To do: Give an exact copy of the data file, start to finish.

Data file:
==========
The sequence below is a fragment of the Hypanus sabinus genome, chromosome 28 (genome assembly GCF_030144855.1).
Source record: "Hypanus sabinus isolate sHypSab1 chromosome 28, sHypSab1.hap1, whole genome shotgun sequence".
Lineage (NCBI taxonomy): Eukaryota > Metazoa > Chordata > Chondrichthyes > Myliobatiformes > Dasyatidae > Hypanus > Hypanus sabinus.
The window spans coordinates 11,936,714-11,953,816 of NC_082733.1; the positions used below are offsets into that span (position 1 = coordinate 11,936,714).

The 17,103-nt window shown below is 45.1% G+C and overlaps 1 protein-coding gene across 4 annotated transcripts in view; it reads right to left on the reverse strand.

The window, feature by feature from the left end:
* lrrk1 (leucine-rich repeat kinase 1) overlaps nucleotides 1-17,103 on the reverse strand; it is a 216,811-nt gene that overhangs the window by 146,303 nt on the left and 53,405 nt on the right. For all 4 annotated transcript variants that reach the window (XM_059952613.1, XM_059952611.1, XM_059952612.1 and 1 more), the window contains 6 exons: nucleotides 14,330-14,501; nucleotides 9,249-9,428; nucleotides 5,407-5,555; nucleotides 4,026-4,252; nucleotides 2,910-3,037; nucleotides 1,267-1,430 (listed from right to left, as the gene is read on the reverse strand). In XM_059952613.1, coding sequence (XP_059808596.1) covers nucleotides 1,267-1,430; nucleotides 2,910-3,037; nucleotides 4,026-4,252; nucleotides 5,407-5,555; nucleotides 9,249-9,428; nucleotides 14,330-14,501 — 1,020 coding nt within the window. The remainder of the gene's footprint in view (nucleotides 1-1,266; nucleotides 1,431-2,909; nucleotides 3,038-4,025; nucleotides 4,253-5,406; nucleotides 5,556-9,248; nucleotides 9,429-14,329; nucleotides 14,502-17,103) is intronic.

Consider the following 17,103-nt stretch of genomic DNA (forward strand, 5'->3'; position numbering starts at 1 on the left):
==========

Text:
The sequence below is a fragment of the Hypanus sabinus genome, chromosome 28 (genome assembly GCF_030144855.1).
Source record: "Hypanus sabinus isolate sHypSab1 chromosome 28, sHypSab1.hap1, whole genome shotgun sequence".
Lineage (NCBI taxonomy): Eukaryota > Metazoa > Chordata > Chondrichthyes > Myliobatiformes > Dasyatidae > Hypanus > Hypanus sabinus.
The window spans coordinates 11,936,714-11,953,816 of NC_082733.1; the positions used below are offsets into that span (position 1 = coordinate 11,936,714).

The 17,103-nt window shown below is 45.1% G+C and overlaps 1 protein-coding gene across 4 annotated transcripts in view; it reads right to left on the reverse strand.

The window, feature by feature from the left end:
* lrrk1 (leucine-rich repeat kinase 1) overlaps nucleotides 1-17,103 on the reverse strand; it is a 216,811-nt gene that overhangs the window by 146,303 nt on the left and 53,405 nt on the right. For all 4 annotated transcript variants that reach the window (XM_059952613.1, XM_059952611.1, XM_059952612.1 and 1 more), the window contains 6 exons: nucleotides 14,330-14,501; nucleotides 9,249-9,428; nucleotides 5,407-5,555; nucleotides 4,026-4,252; nucleotides 2,910-3,037; nucleotides 1,267-1,430 (listed from right to left, as the gene is read on the reverse strand). In XM_059952613.1, coding sequence (XP_059808596.1) covers nucleotides 1,267-1,430; nucleotides 2,910-3,037; nucleotides 4,026-4,252; nucleotides 5,407-5,555; nucleotides 9,249-9,428; nucleotides 14,330-14,501 — 1,020 coding nt within the window. The remainder of the gene's footprint in view (nucleotides 1-1,266; nucleotides 1,431-2,909; nucleotides 3,038-4,025; nucleotides 4,253-5,406; nucleotides 5,556-9,248; nucleotides 9,429-14,329; nucleotides 14,502-17,103) is intronic.

Consider the following 17,103-nt stretch of genomic DNA (forward strand, 5'->3'; position numbering starts at 1 on the left):